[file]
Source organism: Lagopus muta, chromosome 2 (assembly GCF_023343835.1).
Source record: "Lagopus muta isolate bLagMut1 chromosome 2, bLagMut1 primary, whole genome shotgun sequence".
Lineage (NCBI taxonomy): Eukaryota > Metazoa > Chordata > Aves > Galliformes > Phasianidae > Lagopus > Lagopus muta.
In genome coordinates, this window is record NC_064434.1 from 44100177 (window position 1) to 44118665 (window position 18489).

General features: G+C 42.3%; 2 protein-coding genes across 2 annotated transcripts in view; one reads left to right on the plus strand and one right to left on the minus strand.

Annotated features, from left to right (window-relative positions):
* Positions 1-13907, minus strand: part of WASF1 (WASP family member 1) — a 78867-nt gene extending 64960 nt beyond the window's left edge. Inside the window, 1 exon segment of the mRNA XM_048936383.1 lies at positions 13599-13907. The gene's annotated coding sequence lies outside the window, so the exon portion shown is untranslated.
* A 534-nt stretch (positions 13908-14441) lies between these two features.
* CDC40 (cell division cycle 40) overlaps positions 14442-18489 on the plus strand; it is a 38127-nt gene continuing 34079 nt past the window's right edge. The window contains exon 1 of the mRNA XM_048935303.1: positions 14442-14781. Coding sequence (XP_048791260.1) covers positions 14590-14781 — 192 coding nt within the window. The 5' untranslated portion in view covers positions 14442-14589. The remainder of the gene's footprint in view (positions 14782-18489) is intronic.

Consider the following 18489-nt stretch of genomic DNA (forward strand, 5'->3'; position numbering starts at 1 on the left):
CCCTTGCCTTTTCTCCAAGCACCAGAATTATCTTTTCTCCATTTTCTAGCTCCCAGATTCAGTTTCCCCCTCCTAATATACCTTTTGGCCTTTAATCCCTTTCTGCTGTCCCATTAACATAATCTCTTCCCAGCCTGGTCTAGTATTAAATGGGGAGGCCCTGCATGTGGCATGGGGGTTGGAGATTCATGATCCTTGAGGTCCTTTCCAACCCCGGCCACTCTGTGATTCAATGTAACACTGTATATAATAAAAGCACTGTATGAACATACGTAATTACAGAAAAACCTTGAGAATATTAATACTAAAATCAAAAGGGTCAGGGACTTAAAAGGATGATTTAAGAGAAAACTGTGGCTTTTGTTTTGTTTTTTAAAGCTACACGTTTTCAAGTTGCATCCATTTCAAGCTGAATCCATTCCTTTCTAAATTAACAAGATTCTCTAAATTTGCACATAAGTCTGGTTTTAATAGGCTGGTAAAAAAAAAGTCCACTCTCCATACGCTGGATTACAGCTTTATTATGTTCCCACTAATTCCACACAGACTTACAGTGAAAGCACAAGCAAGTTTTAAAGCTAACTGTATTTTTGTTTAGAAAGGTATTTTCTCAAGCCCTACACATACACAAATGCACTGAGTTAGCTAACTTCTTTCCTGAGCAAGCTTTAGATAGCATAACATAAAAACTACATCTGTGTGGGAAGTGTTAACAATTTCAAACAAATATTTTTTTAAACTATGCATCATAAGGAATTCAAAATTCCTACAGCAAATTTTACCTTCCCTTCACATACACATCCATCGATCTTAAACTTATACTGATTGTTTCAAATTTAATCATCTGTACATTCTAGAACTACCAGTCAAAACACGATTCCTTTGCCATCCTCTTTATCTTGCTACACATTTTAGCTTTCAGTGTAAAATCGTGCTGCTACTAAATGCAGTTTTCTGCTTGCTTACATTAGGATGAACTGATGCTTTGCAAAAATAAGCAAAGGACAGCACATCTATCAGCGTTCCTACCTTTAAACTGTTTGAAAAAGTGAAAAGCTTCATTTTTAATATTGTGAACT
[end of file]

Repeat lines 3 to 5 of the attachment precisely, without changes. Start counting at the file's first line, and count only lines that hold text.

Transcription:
Lineage (NCBI taxonomy): Eukaryota > Metazoa > Chordata > Aves > Galliformes > Phasianidae > Lagopus > Lagopus muta.
In genome coordinates, this window is record NC_064434.1 from 44100177 (window position 1) to 44118665 (window position 18489).

General features: G+C 42.3%; 2 protein-coding genes across 2 annotated transcripts in view; one reads left to right on the plus strand and one right to left on the minus strand.